The first day of the rest of their lives: Match Day 2015!
March 20, 2015
After years of preparation and hard work, 122 medical students met today in the BICC Library for the culmination of their undergraduate medical education: Match Day. Surrounded by friends, family members, classmates and faculty mentors, these students waited for the moment – celebrated simultaneously nationwide – when they would learn where they would be spending the next three to seven years of their lives in residency training.
An annual rite of passage for U.S. medical students and other applicants, Match Day is coordinated by the National Resident Matching Program. Each year at the same time nationwide, nearly 17,000 medical school seniors simultaneously open sealed white envelopes containing a single sheet of paper with details about where each student will pursue the next phase of their medical training.
At the appointed time, students clutched their envelopes and gradually the sound of gasps, laugher and excited chatter rang across the packed room.
"Congratulations to the M.D. Class of 2015," said Mark Richardson, M.D., MBA, dean, OHSU School of Medicine. "You have reached an important milestone in your journey to becoming a physician. You are all well prepared to succeed in the next phase of your training wherever it may be. All of the faculty and OHSU as a whole look forward to seeing the tremendous positive impact your careers will have on healthcare in the future."
School of Medicine students matched in 28 different disciplines. Twenty-two future physicians will remain at OHSU and a total of 24 remaining in Oregon. Fifty-three other students will stay in the western region; 16 students will head to the northeast, 16 to the central region and 12 to the south. For future anesthesiologist Abbie Tirrell, the day was one of anticipation. Holding her two-month-old baby daughter and flanked by her proud husband, Abbie discovered she matched at OHSU and is thrilled to stay at the school and in the community she's come to love.
Ben Holland (below right), originally of John Day, Ore., expressed excitement at the possibility of staying in the type of smaller community and clinical environment in which he eventually wants to practice. Pursuing a residency in Boise, Idaho will allow Ben to hone skills unique to a future rural physician.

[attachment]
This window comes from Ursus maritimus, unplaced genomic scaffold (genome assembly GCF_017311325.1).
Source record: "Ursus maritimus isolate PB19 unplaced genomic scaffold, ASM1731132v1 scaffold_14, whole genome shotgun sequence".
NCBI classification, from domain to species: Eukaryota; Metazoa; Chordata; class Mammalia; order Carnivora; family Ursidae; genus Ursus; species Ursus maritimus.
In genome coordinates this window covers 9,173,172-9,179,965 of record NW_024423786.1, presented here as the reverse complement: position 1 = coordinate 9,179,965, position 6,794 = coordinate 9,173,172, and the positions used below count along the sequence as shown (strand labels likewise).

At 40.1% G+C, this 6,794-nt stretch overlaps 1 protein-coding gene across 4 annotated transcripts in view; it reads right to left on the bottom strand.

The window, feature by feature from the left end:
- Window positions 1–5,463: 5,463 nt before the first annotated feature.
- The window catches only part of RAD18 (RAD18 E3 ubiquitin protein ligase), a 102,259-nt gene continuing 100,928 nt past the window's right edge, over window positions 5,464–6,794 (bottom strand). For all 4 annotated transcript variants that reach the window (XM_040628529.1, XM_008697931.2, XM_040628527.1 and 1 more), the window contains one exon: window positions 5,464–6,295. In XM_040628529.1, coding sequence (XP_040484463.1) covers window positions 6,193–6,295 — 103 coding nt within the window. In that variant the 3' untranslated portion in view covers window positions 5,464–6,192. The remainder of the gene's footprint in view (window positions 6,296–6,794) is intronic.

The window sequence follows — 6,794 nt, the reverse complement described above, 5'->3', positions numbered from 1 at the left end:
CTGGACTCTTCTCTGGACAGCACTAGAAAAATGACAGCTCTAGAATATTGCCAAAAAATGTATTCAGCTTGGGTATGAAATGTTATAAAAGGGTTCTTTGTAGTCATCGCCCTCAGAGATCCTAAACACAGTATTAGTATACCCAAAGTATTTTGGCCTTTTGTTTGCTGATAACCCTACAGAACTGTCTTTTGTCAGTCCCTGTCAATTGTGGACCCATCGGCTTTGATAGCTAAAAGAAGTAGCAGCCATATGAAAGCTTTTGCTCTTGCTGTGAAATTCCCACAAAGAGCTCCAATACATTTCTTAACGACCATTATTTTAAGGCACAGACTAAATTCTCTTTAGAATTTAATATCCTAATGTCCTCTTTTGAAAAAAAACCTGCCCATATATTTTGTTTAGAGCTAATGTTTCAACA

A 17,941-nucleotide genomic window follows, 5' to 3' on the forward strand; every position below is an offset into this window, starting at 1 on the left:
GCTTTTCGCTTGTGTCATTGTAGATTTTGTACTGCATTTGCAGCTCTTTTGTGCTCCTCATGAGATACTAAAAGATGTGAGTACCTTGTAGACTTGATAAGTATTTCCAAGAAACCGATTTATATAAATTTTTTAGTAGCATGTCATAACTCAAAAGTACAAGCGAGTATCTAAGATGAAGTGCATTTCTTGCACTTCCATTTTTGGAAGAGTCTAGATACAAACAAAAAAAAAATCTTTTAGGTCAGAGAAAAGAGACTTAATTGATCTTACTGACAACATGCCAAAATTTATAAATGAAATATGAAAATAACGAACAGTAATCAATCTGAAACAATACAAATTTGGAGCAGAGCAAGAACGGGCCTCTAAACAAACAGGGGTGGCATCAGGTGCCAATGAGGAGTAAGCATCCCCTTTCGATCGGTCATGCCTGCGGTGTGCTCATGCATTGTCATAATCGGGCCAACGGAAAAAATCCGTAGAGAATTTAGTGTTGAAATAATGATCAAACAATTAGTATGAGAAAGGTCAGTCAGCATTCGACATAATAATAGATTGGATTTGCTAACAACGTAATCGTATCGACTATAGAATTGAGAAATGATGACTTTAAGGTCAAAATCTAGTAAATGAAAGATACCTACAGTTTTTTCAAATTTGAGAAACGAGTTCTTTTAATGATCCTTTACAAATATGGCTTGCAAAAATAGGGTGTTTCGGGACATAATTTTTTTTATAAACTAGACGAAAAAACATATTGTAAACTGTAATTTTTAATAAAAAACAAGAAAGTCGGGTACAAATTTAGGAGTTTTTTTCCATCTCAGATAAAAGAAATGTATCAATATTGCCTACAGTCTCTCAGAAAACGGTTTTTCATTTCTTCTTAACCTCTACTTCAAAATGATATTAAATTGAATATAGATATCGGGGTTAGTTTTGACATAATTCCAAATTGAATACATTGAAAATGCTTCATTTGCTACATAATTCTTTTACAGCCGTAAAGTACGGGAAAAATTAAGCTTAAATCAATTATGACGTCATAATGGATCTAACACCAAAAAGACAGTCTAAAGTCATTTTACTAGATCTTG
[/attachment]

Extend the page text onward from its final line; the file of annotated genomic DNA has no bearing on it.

In terms of medical specialty, 2015 results showed that 55 students – including Ben – chose to pursue a residency in primary care, which represents 45 percent of this year’s class and encompasses the fields of internal medicine, pediatrics and family medicine. From 2011 to 2015, the percentage of OHSU M.D. students matching to a primary care residency has ranged from 42 percent to 64 percent.
Lake Oswego native Susan Lou is pursuing a residency in internal medicine at University of Minnesota Medical School. “At the heart of it, I am drawn to internal medicine by a resolve to help others reach their full potential,” she said. Some of the students selecting internal medicine and pediatrics are likely to go on to sub-specialize and, thus, not all these new physicians will end up practicing primary care. Nevertheless, the overall amount and trend bode well for ramping up to meet the demand for primary care physicians. Graduates in family medicine are likely to remain in this primary care discipline.
According to the Association of American Medical Colleges, “Demand for physicians continues to grow faster than supply, leading to a projected shortfall of between 46,100 and 90,400 physicians by 2025.” To address these and other physician workforce issues, the OHSU School of Medicine continues to play a critical role in the national conversation surrounding graduate medical education.